Given CCIs vision, it will face many challenges in promoting and integrating pluralism into its operations. However, as the catalyst for change within the performing arts community, CCI has many opportunities to achieve this. First of all, CCI can play a significant role in bringing communities together with presenters. This will require CCI and its members to explore the changing nature of community demographics e.g., trends in immigrant settlement, fertility rates of diverse communities, diversity in the youth population and cultural mapping to determine resources, capacities and linking points within Aboriginal and ethnoracial communities. CCI sees itself as a vehicle for the social engagement of communities in the arts that will result in growing the individual, the neighbourhood, the city, the province. As such, addressing pluralism directly in its work with members must be central to all of CCIs work. This is a role CCI needs to play in order to enable its members to grow and learn more about pluralism and its benefits. In this context, CCI has begun to see pluralism in the same way it does HAL, Ontario Contact, Ontario Dances and its other projects and understands that pluralism must inform their values and be a support to them as well. In terms of priorities for its members, CCI acknowledges that they need to: know their communities, their Aboriginal and ethnoracial composition and the capacities of these communities as well as their interests in performing arts; embrace the fear of pluralism as a challenge in order to go beyond the fear and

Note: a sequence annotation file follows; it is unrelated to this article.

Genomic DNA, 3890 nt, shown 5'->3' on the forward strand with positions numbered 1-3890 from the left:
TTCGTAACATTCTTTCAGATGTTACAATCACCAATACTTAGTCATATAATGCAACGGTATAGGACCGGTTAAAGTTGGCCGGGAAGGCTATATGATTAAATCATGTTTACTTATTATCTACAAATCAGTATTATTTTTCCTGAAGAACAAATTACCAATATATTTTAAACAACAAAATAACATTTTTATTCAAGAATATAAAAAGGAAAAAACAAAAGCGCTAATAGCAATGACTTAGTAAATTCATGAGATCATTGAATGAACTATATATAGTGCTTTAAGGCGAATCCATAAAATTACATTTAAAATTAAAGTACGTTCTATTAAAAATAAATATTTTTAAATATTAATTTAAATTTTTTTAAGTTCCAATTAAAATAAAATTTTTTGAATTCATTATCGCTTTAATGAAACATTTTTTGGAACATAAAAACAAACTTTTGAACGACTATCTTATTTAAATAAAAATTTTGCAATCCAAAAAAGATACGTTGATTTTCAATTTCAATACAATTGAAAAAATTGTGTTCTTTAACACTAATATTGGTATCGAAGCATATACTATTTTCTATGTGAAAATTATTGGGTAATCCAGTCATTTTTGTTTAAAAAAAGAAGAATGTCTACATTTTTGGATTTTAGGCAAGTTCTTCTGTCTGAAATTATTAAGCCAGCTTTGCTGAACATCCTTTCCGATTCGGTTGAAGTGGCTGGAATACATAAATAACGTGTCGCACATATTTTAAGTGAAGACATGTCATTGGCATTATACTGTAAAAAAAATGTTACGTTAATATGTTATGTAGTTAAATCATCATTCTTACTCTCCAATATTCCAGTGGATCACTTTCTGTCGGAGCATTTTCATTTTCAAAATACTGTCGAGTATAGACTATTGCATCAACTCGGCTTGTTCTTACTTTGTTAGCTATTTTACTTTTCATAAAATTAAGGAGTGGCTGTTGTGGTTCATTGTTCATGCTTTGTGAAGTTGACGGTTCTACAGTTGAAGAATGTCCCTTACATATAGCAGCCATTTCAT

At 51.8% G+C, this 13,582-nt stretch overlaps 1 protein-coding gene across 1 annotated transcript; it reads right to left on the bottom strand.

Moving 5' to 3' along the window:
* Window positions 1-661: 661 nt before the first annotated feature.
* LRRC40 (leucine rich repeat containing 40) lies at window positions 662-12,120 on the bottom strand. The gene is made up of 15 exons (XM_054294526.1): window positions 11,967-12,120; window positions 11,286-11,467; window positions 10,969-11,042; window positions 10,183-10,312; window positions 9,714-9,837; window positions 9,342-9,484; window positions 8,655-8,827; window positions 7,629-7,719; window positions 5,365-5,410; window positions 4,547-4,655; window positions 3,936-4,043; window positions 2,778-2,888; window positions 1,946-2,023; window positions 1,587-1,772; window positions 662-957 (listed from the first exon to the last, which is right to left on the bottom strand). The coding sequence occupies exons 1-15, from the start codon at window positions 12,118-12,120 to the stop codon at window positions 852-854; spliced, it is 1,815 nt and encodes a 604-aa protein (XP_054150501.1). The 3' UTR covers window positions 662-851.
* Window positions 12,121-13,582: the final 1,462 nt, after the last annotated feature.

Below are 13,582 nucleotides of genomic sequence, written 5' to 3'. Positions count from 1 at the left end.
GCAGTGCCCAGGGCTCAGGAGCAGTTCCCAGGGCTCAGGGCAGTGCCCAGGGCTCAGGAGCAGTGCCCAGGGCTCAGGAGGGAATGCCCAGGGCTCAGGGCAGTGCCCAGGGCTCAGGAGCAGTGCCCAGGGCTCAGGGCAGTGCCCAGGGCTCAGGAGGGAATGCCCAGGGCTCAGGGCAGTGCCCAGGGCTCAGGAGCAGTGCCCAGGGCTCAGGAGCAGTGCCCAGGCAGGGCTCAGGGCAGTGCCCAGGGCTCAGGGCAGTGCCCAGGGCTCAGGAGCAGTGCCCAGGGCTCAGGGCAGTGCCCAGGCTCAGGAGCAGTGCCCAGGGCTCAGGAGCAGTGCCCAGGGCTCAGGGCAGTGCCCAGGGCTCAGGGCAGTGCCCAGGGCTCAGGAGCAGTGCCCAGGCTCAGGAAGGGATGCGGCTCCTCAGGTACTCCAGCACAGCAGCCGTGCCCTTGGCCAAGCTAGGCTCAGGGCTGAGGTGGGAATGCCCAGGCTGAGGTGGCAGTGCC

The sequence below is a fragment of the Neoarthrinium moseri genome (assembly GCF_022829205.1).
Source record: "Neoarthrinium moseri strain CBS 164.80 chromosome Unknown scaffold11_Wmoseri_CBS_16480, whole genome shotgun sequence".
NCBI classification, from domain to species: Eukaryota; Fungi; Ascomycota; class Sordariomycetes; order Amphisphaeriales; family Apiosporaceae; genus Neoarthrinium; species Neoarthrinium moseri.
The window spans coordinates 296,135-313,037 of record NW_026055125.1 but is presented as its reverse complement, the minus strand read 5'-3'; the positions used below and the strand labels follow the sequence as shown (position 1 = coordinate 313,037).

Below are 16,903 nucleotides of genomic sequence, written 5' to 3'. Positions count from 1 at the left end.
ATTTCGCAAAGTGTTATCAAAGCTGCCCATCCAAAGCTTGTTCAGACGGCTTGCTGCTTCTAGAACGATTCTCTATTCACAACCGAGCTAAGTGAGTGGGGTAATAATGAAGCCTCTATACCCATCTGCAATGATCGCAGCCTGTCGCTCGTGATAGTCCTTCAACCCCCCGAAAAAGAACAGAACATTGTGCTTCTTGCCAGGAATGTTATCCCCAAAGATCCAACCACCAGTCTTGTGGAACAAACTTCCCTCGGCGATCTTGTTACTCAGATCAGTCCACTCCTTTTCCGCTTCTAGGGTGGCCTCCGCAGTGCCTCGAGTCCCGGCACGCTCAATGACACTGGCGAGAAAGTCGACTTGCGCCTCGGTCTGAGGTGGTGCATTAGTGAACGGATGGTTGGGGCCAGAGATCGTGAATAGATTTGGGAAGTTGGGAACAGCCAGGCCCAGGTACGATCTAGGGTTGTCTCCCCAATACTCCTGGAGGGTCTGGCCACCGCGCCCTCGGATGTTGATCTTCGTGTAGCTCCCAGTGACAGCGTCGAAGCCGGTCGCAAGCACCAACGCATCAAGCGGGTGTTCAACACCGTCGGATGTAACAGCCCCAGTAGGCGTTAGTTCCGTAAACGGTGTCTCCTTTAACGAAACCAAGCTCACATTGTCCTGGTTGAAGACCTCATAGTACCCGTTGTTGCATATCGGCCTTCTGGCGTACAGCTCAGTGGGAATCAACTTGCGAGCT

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to see pluralism as an opportunity; make sure pluralism efforts are practical and that there is clarity about whom it is for and how it will be implemented; make connections to local Aboriginal and ethnoracial community groups and establish networks as well as share resources with them; separate the real issues from the excuses in terms of embracing pluralism; create teams of presenters to work together to support pluralism; see the lack of diversity in what theyre doing and have greater and more frequent exposure to diverse performers through showcase opportunities for diverse performers; create acceptance of new forms of performances, new performers and developing curatorial competencies and organizational functioning that address pluralism as a core value; identify projects from Aboriginal and ethnoracial communities that they can work with.

Addressing these issues will assist CCI members in developing both a collective and individual organizational map to embracing the values of pluralism in their day-to-day activities.

6.2

CPPAMO The Catalyst Within the Catalyst: